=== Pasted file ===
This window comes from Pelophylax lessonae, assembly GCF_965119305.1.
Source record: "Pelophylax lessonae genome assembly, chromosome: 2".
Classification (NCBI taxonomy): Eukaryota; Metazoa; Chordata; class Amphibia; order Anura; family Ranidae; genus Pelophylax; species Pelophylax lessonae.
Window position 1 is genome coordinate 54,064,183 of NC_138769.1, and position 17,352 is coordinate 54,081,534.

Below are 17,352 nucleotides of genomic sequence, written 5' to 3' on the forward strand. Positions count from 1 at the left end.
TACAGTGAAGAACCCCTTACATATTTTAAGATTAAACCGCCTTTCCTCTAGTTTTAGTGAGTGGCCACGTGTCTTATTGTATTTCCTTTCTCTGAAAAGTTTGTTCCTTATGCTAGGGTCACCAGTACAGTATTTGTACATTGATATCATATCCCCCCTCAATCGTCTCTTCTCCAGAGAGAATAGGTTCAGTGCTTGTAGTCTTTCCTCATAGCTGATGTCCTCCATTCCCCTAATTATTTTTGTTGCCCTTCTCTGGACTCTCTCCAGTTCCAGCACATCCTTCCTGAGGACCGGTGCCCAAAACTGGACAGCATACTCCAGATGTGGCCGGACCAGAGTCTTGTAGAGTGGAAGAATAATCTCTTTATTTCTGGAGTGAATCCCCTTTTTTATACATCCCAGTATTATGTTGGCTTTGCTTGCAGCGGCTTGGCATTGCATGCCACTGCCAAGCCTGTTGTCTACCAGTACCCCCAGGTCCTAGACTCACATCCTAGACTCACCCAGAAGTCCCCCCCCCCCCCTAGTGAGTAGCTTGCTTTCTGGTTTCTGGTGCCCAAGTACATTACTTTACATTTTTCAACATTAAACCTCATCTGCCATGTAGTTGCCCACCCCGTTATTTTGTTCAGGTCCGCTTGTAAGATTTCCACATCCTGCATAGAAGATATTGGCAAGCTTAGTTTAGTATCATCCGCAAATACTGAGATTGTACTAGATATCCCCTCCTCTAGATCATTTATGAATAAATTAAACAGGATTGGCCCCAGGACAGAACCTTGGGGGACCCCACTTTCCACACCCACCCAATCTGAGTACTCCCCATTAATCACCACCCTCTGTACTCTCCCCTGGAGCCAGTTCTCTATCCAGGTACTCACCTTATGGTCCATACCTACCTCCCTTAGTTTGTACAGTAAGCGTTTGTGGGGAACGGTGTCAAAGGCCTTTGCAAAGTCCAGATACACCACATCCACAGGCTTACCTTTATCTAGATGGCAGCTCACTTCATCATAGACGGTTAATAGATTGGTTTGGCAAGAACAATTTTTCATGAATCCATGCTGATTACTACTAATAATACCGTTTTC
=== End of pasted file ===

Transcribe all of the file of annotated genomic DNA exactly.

This window comes from Pelophylax lessonae, assembly GCF_965119305.1.
Source record: "Pelophylax lessonae genome assembly, chromosome: 2".
Classification (NCBI taxonomy): Eukaryota; Metazoa; Chordata; class Amphibia; order Anura; family Ranidae; genus Pelophylax; species Pelophylax lessonae.
Window position 1 is genome coordinate 54,064,183 of NC_138769.1, and position 17,352 is coordinate 54,081,534.

Below are 17,352 nucleotides of genomic sequence, written 5' to 3' on the forward strand. Positions count from 1 at the left end.
TACAGTGAAGAACCCCTTACATATTTTAAGATTAAACCGCCTTTCCTCTAGTTTTAGTGAGTGGCCACGTGTCTTATTGTATTTCCTTTCTCTGAAAAGTTTGTTCCTTATGCTAGGGTCACCAGTACAGTATTTGTACATTGATATCATATCCCCCCTCAATCGTCTCTTCTCCAGAGAGAATAGGTTCAGTGCTTGTAGTCTTTCCTCATAGCTGATGTCCTCCATTCCCCTAATTATTTTTGTTGCCCTTCTCTGGACTCTCTCCAGTTCCAGCACATCCTTCCTGAGGACCGGTGCCCAAAACTGGACAGCATACTCCAGATGTGGCCGGACCAGAGTCTTGTAGAGTGGAAGAATAATCTCTTTATTTCTGGAGTGAATCCCCTTTTTTATACATCCCAGTATTATGTTGGCTTTGCTTGCAGCGGCTTGGCATTGCATGCCACTGCCAAGCCTGTTGTCTACCAGTACCCCCAGGTCCTAGACTCACATCCTAGACTCACCCAGAAGTCCCCCCCCCCCCCTAGTGAGTAGCTTGCTTTCTGGTTTCTGGTGCCCAAGTACATTACTTTACATTTTTCAACATTAAACCTCATCTGCCATGTAGTTGCCCACCCCGTTATTTTGTTCAGGTCCGCTTGTAAGATTTCCACATCCTGCATAGAAGATATTGGCAAGCTTAGTTTAGTATCATCCGCAAATACTGAGATTGTACTAGATATCCCCTCCTCTAGATCATTTATGAATAAATTAAACAGGATTGGCCCCAGGACAGAACCTTGGGGGACCCCACTTTCCACACCCACCCAATCTGAGTACTCCCCATTAATCACCACCCTCTGTACTCTCCCCTGGAGCCAGTTCTCTATCCAGGTACTCACCTTATGGTCCATACCTACCTCCCTTAGTTTGTACAGTAAGCGTTTGTGGGGAACGGTGTCAAAGGCCTTTGCAAAGTCCAGATACACCACATCCACAGGCTTACCTTTATCTAGATGGCAGCTCACTTCATCATAGACGGTTAATAGATTGGTTTGGCAAGAACAATTTTTCATGAATCCATGCTGATTACTACTAATAATACCGTTTTC